• committing or threatening to commit any act forbidden by the law in the IPC.
  • unlawfully detaining or threatening to detain any property with the intention of causing any person to enter into a contract

For example, A threatens to hurt B if he does not sell his house to A for 5 lakh rupees. Here even if B sells the house to A, it will not be a valid contract since B’s consent was obtained by coercion.

Now the effect of coercion is that it makes the contract voidable. This means the contract is voidable at the option of the party whose consent was not free. So the aggravated party will decide whether to perform the contract or to void the contract. So in the above example, if B still wishes, the contract can go ahead.

2] Undue Influence (Section 16)

Section 16 of the Act contains the definition of undue influence. It states that when the relations between the two parties are such that one party is in a position to dominate the other party, and uses such influence to obtain an unfair advantage of the other party it will be undue influence.

The section also further describes how the person can abuse his authority in the following two ways,

  • When a person holds real or even apparent authority over the other person. Or if he is in a fiduciary relationship with the other person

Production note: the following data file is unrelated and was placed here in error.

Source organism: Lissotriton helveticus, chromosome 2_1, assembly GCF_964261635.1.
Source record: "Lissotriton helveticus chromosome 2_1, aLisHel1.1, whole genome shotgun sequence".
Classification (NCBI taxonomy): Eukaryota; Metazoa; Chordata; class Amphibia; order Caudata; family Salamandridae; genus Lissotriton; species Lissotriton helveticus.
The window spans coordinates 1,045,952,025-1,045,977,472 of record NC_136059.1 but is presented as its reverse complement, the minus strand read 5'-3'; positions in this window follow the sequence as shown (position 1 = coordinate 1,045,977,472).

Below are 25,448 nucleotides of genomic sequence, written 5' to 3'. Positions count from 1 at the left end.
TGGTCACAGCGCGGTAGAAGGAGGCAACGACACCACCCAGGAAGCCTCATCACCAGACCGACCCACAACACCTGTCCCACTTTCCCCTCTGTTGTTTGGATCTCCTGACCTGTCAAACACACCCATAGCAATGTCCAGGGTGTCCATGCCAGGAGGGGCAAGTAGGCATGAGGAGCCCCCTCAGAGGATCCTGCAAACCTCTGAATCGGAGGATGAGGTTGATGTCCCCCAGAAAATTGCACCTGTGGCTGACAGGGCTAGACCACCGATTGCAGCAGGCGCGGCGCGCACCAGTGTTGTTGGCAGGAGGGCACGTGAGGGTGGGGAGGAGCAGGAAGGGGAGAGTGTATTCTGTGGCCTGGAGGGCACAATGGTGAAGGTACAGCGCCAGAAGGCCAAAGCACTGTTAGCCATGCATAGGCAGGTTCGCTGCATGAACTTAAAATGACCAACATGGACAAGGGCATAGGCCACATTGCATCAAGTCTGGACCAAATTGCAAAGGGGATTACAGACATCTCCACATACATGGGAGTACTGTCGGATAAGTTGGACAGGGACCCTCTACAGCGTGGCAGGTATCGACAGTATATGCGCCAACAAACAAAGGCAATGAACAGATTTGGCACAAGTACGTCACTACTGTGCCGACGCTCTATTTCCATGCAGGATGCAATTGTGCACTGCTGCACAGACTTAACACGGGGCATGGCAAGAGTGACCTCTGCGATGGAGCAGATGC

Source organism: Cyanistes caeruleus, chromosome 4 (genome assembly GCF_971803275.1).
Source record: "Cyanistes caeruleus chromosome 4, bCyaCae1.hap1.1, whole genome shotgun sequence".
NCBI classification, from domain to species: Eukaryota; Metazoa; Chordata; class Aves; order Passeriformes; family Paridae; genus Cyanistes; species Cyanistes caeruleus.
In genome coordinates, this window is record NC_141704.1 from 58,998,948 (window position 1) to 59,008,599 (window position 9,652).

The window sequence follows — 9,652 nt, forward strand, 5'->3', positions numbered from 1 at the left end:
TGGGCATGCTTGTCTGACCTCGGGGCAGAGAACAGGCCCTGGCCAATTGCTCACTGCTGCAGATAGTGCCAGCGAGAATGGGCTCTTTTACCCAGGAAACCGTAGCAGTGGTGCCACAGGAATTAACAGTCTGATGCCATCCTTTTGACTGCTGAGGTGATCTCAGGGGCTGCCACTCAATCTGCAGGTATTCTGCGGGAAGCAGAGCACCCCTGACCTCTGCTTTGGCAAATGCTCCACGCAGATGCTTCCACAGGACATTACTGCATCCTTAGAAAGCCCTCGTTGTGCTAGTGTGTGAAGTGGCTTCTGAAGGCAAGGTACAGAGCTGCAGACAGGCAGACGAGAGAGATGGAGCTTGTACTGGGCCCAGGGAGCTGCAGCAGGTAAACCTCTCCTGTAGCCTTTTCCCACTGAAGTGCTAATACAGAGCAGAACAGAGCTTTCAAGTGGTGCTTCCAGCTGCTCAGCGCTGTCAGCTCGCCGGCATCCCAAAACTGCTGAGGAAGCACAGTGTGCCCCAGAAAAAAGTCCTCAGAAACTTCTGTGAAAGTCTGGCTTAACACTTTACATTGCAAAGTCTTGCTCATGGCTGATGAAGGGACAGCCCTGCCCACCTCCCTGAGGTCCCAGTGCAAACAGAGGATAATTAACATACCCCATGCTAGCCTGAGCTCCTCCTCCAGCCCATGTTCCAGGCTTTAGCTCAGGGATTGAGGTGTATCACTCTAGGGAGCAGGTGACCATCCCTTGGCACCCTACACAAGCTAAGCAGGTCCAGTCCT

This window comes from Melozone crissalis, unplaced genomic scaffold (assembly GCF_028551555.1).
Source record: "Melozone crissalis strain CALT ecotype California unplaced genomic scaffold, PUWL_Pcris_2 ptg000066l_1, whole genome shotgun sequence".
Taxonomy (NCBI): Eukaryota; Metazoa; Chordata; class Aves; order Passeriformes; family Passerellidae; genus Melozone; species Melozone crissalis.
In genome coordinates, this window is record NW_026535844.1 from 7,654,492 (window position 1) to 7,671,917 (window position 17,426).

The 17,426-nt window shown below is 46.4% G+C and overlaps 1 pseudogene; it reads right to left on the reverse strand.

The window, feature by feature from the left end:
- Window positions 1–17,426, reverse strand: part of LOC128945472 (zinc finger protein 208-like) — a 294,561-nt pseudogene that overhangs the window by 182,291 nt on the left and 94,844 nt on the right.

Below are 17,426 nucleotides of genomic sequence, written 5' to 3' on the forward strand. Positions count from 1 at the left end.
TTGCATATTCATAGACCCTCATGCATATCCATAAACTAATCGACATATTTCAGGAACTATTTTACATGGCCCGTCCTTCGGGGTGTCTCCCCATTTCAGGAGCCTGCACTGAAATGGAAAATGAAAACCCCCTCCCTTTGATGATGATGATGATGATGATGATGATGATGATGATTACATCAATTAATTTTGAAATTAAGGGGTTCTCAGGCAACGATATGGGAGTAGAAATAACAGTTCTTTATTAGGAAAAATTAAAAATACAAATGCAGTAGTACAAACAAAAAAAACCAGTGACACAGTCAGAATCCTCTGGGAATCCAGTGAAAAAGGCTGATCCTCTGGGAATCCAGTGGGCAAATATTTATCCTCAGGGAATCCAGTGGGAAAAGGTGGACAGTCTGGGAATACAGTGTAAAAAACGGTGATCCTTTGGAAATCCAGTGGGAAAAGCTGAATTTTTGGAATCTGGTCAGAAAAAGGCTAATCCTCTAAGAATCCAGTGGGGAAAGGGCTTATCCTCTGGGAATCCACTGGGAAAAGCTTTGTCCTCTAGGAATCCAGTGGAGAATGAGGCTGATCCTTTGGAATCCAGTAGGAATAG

• He makes a contract with a person whose mental capacity is affected by age, illness or distress. The unsoundness of mind can be temporary or permanent

Say for example A sold his gold watch for only Rs 500/- to his teacher B after his teacher promised him good grades. Here the consent of A (adult) is not freely given, he was under the influence of his teacher.

3] Fraud (Section 17)

Fraud means deceit by one of the parties, i.e. when one of the parties deliberately makes false statements. So the misrepresentation is done with full knowledge that it is not true, or recklessly without checking for the trueness, this is said to be fraudulent. It absolutely impairs free consent.

So according to Section 17,  a fraud is when a party convinces another to enter into an agreement by making statements that are

  • suggesting a fact that is not true, and he does not believe it to be true
  • the active concealment of facts
  • a promise made without any intention of performing it
  • any other such act fitted to deceive

4] Misrepresentation (Section 18)

Misrepresentation is also when a party makes a representation that is false, inaccurate, incorrect, etc. The difference here is the misrepresentation is innocent, i.e. not intentional. The party making the statement believes it to be true. Misrepresentation can be of three types

  • A person makes a positive assertion believing it to be true
  • Any breach of duty gives the person committing it an advantage by misleading another. But the breach of duty is without any intent to deceive
  • when one party causes the other party to make a mistake as to the subject matter of the contract. But this is done innocently and not intentionally.